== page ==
Exactly ten years ago I was just beginning the sixth grade. At this point, my elementary school was just shy of 100 years old. The building itself had once been a trade school for young farm boys to hone their skills in tilling the fields, harvesting tobacco and cotton, and overall, maintaining a working farm. In 2001, much of the farming community in Catawba County, North Carolina has gone by the wayside but still survives as did my current elementary school building. And now here I was, sitting in a desk studying on my books on American history, filling in vocabulary terms of some such. It was Picture Day and everyone was sitting still as to not muss up their hair or clothes.
I don’t need to say what happened on this day 10 years ago at this time. Much has been said and there will always be more to say by those who know a lot more than me.
I was sitting in this room exactly 10 years ago today when we got an announcement over the intercom, pictured here next to the “In God We Trust” poster. At the time we had this principal from New York City who came down to do his principaling in Newton, North Carolina for some reason a year prior. He talked different from all of us and even had a certain attire that gave off an air of Out-of-Towner; pinstripe suits, gold jewelery, and shoes that somehow outshined the floors on Monday mornings. He was a nice guy, though.
So he came on the intercom and told all the classes, 3rd graders and above, to turn on their television sets (I always thought it was weird, and still do, that the K-2nd grade never turned on their TVs; It must’ve been too traumatic). I looked at the TV sort of ignorantly. I guess I couldn’t process or understand what was going on. Throughout the day, our teachers each had their own explanation for us on what had happened, some opting for a swift and deadly counterattack, others expressing their sympathy; they just couldn’t bear to watch.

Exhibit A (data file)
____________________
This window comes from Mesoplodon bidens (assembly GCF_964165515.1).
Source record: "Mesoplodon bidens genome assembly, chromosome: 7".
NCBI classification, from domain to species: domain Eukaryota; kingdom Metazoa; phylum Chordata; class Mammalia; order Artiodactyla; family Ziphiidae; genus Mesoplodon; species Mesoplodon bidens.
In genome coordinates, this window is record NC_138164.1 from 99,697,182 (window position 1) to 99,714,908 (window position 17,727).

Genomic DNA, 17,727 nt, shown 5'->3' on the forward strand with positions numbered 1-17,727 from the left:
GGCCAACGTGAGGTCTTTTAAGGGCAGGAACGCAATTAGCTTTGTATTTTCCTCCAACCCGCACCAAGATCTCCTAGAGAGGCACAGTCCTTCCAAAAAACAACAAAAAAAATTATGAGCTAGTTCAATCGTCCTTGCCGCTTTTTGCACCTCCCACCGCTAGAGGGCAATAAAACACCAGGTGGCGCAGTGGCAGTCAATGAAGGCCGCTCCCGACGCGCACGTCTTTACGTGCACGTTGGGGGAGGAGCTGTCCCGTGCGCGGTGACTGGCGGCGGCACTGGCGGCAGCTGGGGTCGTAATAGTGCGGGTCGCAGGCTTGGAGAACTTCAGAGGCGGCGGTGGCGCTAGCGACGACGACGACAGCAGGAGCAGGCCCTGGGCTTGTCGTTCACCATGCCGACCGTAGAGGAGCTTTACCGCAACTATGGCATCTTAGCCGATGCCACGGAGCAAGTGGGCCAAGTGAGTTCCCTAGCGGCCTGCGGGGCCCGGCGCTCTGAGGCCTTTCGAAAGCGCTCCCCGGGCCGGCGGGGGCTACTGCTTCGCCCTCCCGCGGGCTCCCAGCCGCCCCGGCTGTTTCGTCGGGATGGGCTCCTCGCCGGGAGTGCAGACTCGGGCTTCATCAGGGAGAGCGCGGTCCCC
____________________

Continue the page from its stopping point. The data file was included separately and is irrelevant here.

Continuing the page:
As a sixth grader, I didn’t know who to side with, or if I even should. I just felt scared about making it home safe. And so since then I’ve cultivated this sense of fear, which is some cases is good, but it often tends towards the outlandish paranoia. I can’t recall not going through tumultuous security measures at the airport now or a time when we weren’t in a war. I remember tiptoeing around my house as if to prevent the terrorists from hearing me and bombing my family to pieces from overhead. Naturally there had been talk of them coming to Charlotte, North Carolina as it is the second largest banking city in the United States.
And so I continue to tiptoe for 10 years. I visited Washington, DC when I was around 6 years old and looking back at old photographs from that trip, barricades are few and far between around the White House. In fact, you could walk right up to Department of Treasury, to the steps, even. I know because I’m posing with my sister and Alexander Hamilton in a particular shot.
I live in Washington now and just last week I noticed a peculiar spike in police officers, stopping people every once in a while to check identification. It’s been raining for the past several days and it’s been so humid, much like it was in North Carolina about 10 years ago.
I made the above picture in that classroom in August, after having not been in that room for 10 years. They’ve since gotten a flat screen TV and gotten rid of the old one. The “In God We Trust” poster was probably added several years ago. The poster is hung precisely in the spot where the TV was secured to the wall where we watched the news that day and I found that very odd. History manifests itself in different ways it seems.
How long can we wait till we notice History has stepped in?